Domoic acid, a toxic substance naturally produced by marine algae, is now believed to cause memory loss in sea lions, which leads them to be washed ashore, disoriented and suffering.
University of California researchers concluded that when ingested by sea lions, the domoic acid toxin affects the hippocampus area, known to be the center of memory and emotions of the brain, making the sea lions lose their ability to navigate and find food, according to Yahoo News.
For the study, the researchers conducted behavioral tests and MRI scans on 30 California sea lions that were found stranded by the Marine Mammal Center in Sausalito, north of San Francisco, as published in the journal Science.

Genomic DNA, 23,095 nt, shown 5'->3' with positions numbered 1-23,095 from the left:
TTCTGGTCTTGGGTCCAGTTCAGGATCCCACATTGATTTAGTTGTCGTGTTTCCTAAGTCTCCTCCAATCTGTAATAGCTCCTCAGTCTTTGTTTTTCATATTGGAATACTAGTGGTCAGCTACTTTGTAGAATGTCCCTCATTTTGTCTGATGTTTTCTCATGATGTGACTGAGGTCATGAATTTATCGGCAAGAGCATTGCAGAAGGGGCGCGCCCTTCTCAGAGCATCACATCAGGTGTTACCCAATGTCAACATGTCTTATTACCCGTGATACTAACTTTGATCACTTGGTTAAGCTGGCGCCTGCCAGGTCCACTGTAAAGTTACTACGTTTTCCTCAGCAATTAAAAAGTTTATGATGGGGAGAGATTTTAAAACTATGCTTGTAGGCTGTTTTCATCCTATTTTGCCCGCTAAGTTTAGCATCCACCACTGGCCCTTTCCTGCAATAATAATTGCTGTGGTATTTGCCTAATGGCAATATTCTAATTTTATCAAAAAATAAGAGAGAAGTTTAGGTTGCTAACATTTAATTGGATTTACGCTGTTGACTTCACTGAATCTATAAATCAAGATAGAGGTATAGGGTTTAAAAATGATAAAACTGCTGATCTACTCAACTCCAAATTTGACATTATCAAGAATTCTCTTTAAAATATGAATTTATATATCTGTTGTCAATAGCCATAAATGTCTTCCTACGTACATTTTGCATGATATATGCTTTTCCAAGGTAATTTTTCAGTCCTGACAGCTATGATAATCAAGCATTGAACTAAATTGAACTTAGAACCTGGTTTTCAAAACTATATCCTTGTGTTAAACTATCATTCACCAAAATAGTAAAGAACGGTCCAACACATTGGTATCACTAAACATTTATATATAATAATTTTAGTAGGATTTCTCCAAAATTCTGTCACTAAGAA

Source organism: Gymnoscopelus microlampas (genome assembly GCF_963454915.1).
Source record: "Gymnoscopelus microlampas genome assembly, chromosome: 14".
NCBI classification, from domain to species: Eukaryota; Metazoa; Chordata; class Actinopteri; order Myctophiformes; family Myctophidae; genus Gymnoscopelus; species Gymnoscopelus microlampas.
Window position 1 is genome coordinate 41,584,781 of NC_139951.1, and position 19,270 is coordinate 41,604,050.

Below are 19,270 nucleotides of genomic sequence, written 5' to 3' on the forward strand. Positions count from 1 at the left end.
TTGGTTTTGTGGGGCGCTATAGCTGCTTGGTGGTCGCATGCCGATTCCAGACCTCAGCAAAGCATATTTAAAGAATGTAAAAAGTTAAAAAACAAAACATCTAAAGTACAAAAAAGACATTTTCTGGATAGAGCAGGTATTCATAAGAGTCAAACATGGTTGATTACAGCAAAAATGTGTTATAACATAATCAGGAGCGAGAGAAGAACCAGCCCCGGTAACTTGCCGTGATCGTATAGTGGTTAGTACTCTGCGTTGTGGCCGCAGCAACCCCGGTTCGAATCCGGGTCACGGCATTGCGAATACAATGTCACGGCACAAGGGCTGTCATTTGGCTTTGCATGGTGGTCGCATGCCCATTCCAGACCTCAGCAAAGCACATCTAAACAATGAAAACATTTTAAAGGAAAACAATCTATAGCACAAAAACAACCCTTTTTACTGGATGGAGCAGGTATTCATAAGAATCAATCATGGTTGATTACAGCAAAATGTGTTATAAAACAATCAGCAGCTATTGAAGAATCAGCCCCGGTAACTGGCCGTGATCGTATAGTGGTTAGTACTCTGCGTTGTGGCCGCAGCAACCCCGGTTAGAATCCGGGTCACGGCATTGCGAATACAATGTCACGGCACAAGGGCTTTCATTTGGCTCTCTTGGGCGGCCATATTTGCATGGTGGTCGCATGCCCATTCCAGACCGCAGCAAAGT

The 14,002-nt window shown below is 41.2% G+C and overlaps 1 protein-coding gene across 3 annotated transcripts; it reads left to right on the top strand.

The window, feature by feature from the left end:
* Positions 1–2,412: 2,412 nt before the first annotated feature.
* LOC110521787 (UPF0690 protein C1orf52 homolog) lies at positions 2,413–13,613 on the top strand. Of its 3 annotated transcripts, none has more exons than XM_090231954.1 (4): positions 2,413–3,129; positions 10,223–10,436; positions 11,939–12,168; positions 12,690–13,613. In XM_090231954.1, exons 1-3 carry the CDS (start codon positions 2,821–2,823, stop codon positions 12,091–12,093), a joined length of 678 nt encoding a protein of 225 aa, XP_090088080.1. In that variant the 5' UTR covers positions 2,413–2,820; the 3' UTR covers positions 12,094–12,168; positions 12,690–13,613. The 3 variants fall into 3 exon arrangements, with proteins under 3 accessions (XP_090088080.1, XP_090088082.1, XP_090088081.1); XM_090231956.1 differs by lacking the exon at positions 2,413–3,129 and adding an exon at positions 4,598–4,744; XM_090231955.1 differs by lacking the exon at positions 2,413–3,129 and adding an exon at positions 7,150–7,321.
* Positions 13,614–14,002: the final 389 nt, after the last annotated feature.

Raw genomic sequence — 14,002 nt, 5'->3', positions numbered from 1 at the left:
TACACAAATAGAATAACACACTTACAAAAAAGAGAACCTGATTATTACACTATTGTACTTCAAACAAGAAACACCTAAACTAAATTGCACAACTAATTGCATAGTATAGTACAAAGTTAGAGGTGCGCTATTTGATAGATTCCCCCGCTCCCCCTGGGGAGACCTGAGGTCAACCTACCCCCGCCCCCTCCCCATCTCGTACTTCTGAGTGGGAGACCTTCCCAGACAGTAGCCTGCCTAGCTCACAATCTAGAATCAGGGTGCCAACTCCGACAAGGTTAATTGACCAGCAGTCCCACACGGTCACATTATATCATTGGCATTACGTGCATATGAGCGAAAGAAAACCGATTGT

"In this study, we were able to correlate the extent of hippocampal damage to specific behavioural impairments relevant to the animals' survival in the wild. This is the first evidence of changes to brain networks in exposed sea lions, and suggests that these animals may be suffering a broad disruption of memory, not just spatial memory deficits," said Peter Cook of Emory University, leader of the research team, according to The International Business Times.
Now that the scientists are able to link the toxin to the memory loss and shore stranding of sea lions, they can continue the project, this time, in order to determine just how much domoic acid is needed to trigger the brain damage.